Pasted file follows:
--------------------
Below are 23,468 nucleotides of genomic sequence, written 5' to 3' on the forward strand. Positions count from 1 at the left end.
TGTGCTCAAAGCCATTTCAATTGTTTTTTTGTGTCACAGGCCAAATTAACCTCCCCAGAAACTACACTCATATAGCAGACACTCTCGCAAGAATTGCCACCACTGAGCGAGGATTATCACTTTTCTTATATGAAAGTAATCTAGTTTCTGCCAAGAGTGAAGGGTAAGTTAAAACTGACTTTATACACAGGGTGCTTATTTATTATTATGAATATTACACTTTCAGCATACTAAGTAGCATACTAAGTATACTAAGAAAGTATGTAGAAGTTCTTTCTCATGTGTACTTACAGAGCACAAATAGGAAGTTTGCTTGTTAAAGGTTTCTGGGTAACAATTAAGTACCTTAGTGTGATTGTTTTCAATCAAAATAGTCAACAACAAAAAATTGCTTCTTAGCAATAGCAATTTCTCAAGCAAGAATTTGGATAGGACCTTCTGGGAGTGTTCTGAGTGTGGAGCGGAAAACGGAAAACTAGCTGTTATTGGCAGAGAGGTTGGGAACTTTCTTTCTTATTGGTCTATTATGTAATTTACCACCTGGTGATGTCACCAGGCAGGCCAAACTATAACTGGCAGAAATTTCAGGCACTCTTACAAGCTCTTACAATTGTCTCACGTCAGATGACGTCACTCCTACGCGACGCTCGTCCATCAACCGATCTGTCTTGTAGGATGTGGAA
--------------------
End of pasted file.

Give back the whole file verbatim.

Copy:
Below are 23,468 nucleotides of genomic sequence, written 5' to 3' on the forward strand. Positions count from 1 at the left end.
TGTGCTCAAAGCCATTTCAATTGTTTTTTTGTGTCACAGGCCAAATTAACCTCCCCAGAAACTACACTCATATAGCAGACACTCTCGCAAGAATTGCCACCACTGAGCGAGGATTATCACTTTTCTTATATGAAAGTAATCTAGTTTCTGCCAAGAGTGAAGGGTAAGTTAAAACTGACTTTATACACAGGGTGCTTATTTATTATTATGAATATTACACTTTCAGCATACTAAGTAGCATACTAAGTATACTAAGAAAGTATGTAGAAGTTCTTTCTCATGTGTACTTACAGAGCACAAATAGGAAGTTTGCTTGTTAAAGGTTTCTGGGTAACAATTAAGTACCTTAGTGTGATTGTTTTCAATCAAAATAGTCAACAACAAAAAATTGCTTCTTAGCAATAGCAATTTCTCAAGCAAGAATTTGGATAGGACCTTCTGGGAGTGTTCTGAGTGTGGAGCGGAAAACGGAAAACTAGCTGTTATTGGCAGAGAGGTTGGGAACTTTCTTTCTTATTGGTCTATTATGTAATTTACCACCTGGTGATGTCACCAGGCAGGCCAAACTATAACTGGCAGAAATTTCAGGCACTCTTACAAGCTCTTACAATTGTCTCACGTCAGATGACGTCACTCCTACGCGACGCTCGTCCATCAACCGATCTGTCTTGTAGGATGTGGAA